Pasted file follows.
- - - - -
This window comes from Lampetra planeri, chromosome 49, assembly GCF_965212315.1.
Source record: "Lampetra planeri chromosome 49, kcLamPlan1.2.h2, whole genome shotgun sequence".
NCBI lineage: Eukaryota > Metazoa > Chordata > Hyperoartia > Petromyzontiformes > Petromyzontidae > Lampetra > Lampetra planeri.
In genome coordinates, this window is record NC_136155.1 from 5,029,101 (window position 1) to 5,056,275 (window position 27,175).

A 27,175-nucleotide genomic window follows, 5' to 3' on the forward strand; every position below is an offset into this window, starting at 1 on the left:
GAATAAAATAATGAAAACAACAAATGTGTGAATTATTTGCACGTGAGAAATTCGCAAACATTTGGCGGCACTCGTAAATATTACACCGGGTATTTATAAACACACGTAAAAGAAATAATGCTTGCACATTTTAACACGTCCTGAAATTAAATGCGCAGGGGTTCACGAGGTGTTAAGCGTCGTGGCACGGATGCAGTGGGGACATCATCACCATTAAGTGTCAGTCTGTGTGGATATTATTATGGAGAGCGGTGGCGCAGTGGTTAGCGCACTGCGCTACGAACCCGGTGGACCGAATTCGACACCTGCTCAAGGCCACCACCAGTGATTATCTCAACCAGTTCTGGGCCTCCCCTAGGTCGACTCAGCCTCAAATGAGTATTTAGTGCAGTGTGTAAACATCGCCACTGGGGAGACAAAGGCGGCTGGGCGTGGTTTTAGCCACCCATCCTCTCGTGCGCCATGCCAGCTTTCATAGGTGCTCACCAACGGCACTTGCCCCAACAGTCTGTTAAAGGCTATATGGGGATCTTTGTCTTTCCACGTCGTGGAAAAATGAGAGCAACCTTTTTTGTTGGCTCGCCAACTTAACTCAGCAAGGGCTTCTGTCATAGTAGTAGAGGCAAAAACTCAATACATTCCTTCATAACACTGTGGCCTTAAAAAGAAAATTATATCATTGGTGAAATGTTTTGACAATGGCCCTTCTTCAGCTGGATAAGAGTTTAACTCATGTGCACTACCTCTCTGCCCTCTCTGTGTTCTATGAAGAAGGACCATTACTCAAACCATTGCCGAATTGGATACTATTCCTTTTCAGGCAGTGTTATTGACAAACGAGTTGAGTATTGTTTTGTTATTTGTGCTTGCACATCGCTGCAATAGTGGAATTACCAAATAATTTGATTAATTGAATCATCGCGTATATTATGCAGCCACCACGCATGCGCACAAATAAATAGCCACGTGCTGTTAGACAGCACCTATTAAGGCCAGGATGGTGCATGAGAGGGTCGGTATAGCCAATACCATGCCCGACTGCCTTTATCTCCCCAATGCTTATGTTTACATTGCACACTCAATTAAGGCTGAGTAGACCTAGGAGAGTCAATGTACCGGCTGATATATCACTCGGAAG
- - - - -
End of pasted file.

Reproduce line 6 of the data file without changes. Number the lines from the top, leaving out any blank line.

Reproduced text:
GAATAAAATAATGAAAACAACAAATGTGTGAATTATTTGCACGTGAGAAATTCGCAAACATTTGGCGGCACTCGTAAATATTACACCGGGTATTTATAAACACACGTAAAAGAAATAATGCTTGCACATTTTAACACGTCCTGAAATTAAATGCGCAGGGGTTCACGAGGTGTTAAGCGTCGTGGCACGGATGCAGTGGGGACATCATCACCATTAAGTGTCAGTCTGTGTGGATATTATTATGGAGAGCGGTGGCGCAGTGGTTAGCGCACTGCGCTACGAACCCGGTGGACCGAATTCGACACCTGCTCAAGGCCACCACCAGTGATTATCTCAACCAGTTCTGGGCCTCCCCTAGGTCGACTCAGCCTCAAATGAGTATTTAGTGCAGTGTGTAAACATCGCCACTGGGGAGACAAAGGCGGCTGGGCGTGGTTTTAGCCACCCATCCTCTCGTGCGCCATGCCAGCTTTCATAGGTGCTCACCAACGGCACTTGCCCCAACAGTCTGTTAAAGGCTATATGGGGATCTTTGTCTTTCCACGTCGTGGAAAAATGAGAGCAACCTTTTTTGTTGGCTCGCCAACTTAACTCAGCAAGGGCTTCTGTCATAGTAGTAGAGGCAAAAACTCAATACATTCCTTCATAACACTGTGGCCTTAAAAAGAAAATTATATCATTGGTGAAATGTTTTGACAATGGCCCTTCTTCAGCTGGATAAGAGTTTAACTCATGTGCACTACCTCTCTGCCCTCTCTGTGTTCTATGAAGAAGGACCATTACTCAAACCATTGCCGAATTGGATACTATTCCTTTTCAGGCAGTGTTATTGACAAACGAGTTGAGTATTGTTTTGTTATTTGTGCTTGCACATCGCTGCAATAGTGGAATTACCAAATAATTTGATTAATTGAATCATCGCGTATATTATGCAGCCACCACGCATGCGCACAAATAAATAGCCACGTGCTGTTAGACAGCACCTATTAAGGCCAGGATGGTGCATGAGAGGGTCGGTATAGCCAATACCATGCCCGACTGCCTTTATCTCCCCAATGCTTATGTTTACATTGCACACTCAATTAAGGCTGAGTAGACCTAGGAGAGTCAATGTACCGGCTGATATATCACTCGGAAG